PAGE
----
We went to the notary office to have a travel authorization document notarized that would give our daughter permission to stay in a hotel in the charge of other adults while on a school trip. This was my second trip to the notary, and I found it to be a pretty interesting cultural experience. Having authenticated documents is very important for the Brazilian way of doing business and legal matters.

Every day in my job, I have people pushing to me documents that have purple stamps and holographic seals that verify their authenticity. These are declarations of custody, employment, education, school enrollment, authorizations to travel, certified copies, etc. Each document is presented to demonstrate their ties to Brazil. In fact, recognizing real stamps from inkjet prints are one of the skills a consular gains to identify fraudulent documents. The other problem is knowing whether or not these documents are as authentic as the seals, signatures and stamps would have one believe. What does someone need to present to prove the authenticity of a document here? How much can someone pay to make any document "real"? I figured that a trip to the notary would also be a good career development trip. What I learned was that a cartório in Brazil is quite different from going to a notary in the U.S.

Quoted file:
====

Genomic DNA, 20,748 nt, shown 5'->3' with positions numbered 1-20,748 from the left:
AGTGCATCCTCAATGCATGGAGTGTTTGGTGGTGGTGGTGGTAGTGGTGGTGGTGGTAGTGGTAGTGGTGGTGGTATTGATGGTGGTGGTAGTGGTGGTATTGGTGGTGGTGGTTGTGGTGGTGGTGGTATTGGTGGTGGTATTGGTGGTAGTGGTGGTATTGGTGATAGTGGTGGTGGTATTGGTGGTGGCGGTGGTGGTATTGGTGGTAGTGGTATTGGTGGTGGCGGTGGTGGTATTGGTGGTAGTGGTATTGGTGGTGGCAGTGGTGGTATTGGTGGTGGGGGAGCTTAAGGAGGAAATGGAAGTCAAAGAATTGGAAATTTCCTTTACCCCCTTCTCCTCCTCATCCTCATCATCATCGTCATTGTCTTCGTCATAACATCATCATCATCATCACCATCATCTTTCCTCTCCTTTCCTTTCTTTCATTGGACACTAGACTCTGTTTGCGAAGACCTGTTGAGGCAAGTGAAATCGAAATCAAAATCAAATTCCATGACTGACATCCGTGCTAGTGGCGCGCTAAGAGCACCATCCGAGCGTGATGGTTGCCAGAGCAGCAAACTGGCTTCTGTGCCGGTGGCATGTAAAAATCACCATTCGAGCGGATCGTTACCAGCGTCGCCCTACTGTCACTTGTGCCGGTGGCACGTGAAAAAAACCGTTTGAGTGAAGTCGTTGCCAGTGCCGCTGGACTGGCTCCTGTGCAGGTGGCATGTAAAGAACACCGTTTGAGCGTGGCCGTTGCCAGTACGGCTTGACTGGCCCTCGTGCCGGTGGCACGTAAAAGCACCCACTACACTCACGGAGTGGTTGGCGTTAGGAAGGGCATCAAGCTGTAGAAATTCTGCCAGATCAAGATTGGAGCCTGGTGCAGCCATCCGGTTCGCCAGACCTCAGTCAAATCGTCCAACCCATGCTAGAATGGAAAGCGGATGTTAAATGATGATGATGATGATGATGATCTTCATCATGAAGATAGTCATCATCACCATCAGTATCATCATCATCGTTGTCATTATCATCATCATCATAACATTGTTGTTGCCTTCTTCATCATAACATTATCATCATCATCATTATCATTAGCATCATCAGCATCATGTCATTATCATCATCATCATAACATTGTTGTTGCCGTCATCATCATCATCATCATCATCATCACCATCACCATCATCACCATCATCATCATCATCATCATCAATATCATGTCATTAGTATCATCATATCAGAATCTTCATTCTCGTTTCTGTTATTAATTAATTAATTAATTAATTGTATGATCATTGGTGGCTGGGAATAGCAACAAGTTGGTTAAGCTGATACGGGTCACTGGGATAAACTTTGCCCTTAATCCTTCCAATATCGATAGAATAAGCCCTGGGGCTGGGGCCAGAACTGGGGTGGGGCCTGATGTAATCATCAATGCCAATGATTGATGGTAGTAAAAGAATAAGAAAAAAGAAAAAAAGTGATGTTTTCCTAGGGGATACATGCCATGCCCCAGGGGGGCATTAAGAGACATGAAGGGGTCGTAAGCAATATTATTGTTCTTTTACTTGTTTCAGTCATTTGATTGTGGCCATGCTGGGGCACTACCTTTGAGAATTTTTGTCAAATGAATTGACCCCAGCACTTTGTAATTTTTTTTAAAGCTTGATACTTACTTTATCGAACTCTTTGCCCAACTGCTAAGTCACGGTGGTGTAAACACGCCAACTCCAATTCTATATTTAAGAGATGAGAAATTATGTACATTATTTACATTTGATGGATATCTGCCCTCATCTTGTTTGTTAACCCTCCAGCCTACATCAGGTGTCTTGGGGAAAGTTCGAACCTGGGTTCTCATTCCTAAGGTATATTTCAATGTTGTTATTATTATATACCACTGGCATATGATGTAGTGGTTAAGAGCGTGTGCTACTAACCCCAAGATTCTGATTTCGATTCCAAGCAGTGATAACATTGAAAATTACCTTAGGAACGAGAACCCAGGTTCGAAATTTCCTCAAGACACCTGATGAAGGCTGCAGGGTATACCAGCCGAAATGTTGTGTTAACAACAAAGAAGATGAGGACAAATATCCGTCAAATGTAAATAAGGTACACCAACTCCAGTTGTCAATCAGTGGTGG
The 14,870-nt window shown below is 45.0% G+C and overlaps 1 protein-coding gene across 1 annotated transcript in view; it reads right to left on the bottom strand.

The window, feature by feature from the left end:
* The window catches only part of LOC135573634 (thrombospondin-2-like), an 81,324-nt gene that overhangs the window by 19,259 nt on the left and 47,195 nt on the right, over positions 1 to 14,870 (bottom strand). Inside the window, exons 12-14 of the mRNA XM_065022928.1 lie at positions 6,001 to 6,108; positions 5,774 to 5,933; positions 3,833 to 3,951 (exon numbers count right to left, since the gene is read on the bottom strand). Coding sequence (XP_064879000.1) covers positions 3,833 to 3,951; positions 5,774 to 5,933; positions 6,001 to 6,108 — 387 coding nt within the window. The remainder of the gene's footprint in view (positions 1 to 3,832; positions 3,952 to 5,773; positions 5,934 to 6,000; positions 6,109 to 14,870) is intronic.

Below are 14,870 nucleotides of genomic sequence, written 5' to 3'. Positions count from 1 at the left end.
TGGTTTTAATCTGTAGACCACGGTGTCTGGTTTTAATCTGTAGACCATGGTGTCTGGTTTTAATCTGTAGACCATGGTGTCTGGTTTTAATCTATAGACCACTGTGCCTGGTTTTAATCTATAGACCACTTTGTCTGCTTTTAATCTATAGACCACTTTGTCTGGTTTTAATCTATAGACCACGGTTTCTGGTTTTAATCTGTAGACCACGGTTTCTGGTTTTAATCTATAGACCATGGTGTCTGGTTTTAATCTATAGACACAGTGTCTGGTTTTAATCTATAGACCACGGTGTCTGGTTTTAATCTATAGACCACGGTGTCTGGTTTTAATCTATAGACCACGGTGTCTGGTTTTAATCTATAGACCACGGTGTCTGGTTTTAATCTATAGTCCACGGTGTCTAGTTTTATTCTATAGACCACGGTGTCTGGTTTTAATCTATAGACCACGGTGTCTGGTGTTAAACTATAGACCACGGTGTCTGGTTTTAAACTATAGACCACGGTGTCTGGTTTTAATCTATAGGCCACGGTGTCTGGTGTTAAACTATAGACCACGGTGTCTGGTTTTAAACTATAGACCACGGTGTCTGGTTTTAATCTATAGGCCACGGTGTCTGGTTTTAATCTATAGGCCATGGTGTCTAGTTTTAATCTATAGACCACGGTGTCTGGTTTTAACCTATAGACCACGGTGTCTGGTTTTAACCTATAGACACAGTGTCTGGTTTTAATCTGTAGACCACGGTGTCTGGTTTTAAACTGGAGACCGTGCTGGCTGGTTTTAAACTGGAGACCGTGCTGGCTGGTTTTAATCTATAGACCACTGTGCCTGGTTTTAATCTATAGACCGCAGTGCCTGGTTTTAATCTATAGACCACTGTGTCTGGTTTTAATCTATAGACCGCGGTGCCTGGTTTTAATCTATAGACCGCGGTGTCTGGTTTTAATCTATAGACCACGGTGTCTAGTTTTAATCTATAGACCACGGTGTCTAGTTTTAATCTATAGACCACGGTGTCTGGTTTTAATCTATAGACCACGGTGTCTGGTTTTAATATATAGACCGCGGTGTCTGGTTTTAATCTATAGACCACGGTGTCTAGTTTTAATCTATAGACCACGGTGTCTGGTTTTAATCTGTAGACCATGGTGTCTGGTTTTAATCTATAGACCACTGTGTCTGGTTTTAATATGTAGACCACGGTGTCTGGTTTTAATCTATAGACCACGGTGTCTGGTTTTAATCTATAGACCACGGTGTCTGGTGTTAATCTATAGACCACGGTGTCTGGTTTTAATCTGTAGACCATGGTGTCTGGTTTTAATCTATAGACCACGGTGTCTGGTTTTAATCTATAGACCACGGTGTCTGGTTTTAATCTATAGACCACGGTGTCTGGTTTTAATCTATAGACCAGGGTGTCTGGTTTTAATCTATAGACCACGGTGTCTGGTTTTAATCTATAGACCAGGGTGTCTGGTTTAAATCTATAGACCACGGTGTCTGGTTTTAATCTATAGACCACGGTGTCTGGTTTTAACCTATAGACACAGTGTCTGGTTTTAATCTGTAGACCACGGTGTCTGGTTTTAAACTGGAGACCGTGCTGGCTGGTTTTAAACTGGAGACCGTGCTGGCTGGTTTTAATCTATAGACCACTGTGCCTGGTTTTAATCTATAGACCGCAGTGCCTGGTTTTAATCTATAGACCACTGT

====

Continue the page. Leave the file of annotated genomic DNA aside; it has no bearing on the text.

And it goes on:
On my trip to the cartório on 27 April 2011, I wrote a few paragraphs intending to post them sooner. I took photos on my trip in September. The two experiences were similar. Here is my account: 

Cartório de Registro